Necroptosis is a novel mechanism of radiation-induced cell death in anaplastic thyroid and adrenocortical cancers

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Necroptosis is a recently described mechanism of programmed cellular death. We hypothesize that necroptosis plays an important role in radiation-induced cell death in endocrine cancers.


Thyroid and adrenocortical carcinoma cell lines were exposed to increasing doses of radiation in the presence of necroptosis inhibitor Nec-1 and/or apoptosis-inhibitor zVAD. H295R cells deficient in receptor interacting protein 1 (RIP1), an essential kinase for necroptosis, were used as controls. Survival curves were generated at increasing doses of radiation.


Nec-1 and zVAD increased cellular survival with increasing doses of radiotherapy in 8505c, TPC-1, and SW13. Both inhibitors used together had an additive effect. At 6 Gy, 8505c, TPC-1, and SW13 cell survival was significantly increased compared to controls by 40%, 33%, and 31% with Nec-1 treatment, by 53%, 47%, and 44% with zVAD treatment, and by 80%, 70%, and 65% with both compounds, respectively (P < .05). H295R showed no change in survival with Nec-1 treatment. The radiobiologic parameter quasithreshold dose was significantly increased in 8505c, TPC-1, and SW13 cells when both Nec-1 and zVAD were used in combination to inhibit necroptosis and apoptosis together, revealing resistance to standard doses of fractionated therapeutic radiation.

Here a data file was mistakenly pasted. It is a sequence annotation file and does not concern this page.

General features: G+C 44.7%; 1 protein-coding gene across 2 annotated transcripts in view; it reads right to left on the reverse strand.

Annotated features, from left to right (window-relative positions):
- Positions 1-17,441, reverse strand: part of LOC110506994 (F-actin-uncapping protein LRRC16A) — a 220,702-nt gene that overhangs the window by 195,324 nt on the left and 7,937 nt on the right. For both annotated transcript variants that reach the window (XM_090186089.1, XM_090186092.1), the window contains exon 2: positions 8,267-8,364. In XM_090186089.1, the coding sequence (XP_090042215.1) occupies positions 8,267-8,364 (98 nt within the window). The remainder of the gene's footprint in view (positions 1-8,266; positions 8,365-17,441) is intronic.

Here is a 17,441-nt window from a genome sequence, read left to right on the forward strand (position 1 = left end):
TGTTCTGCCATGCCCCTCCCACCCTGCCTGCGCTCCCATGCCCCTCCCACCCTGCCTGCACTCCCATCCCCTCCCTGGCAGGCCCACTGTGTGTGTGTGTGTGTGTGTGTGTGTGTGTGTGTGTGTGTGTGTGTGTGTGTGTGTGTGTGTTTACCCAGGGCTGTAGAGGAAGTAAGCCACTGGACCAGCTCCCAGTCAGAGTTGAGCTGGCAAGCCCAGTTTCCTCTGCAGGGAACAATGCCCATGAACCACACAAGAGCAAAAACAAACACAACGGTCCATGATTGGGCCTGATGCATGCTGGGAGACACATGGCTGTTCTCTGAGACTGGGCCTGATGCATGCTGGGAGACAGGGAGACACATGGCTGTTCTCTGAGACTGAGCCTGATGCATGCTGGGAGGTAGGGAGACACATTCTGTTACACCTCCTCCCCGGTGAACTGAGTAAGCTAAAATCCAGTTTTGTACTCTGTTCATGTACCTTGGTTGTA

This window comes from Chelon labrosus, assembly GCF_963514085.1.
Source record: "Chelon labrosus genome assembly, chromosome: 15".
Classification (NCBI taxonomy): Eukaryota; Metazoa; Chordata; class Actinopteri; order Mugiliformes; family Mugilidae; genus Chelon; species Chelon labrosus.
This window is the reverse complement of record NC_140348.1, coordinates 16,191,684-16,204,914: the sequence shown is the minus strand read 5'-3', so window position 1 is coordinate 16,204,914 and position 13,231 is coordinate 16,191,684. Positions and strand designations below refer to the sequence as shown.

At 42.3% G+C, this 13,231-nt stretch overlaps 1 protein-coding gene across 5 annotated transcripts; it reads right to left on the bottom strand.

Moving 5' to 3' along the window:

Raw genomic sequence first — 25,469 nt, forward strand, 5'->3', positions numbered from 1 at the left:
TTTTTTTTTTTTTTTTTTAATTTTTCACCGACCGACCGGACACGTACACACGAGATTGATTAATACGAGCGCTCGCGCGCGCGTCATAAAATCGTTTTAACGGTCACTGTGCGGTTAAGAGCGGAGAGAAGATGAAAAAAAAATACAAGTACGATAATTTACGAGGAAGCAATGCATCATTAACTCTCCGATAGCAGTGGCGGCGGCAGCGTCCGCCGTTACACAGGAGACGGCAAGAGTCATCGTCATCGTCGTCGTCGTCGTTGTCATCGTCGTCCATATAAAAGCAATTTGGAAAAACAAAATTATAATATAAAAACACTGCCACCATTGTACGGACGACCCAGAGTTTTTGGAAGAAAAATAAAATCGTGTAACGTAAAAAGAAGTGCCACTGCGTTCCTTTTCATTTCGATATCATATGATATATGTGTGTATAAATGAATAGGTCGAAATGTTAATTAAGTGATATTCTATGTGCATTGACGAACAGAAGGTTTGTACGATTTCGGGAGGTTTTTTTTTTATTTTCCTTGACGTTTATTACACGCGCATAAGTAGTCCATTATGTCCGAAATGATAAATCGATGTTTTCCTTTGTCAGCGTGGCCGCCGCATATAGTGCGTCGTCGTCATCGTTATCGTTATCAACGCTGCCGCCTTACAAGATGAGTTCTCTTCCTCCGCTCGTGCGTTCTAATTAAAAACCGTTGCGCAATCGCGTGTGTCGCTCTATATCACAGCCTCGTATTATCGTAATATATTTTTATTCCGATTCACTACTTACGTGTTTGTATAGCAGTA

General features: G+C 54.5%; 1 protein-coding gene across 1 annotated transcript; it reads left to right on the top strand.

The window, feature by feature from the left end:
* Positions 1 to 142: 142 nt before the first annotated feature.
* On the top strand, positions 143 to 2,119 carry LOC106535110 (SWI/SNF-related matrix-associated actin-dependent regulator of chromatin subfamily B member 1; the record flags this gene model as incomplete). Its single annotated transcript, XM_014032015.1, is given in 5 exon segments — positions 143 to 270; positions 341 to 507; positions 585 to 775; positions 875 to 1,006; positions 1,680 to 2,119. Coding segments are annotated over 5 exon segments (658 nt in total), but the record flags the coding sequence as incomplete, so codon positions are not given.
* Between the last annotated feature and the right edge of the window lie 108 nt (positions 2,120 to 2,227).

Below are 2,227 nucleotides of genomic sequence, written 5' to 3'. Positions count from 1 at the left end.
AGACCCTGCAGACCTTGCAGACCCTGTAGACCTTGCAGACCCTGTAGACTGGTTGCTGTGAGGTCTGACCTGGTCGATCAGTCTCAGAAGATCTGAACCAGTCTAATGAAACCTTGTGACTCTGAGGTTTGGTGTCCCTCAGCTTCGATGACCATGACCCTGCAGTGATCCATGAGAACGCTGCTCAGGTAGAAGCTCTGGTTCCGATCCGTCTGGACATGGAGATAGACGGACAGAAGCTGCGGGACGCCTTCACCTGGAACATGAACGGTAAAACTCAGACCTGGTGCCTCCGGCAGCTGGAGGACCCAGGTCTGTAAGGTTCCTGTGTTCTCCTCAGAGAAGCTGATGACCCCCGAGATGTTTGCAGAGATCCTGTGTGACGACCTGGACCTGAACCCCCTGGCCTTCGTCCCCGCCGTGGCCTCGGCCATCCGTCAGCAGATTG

Necroptosis contributes to radiation-induced cell death. Future studies should investigate ways to promote the activation of necroptosis to improve radiosensitivity.

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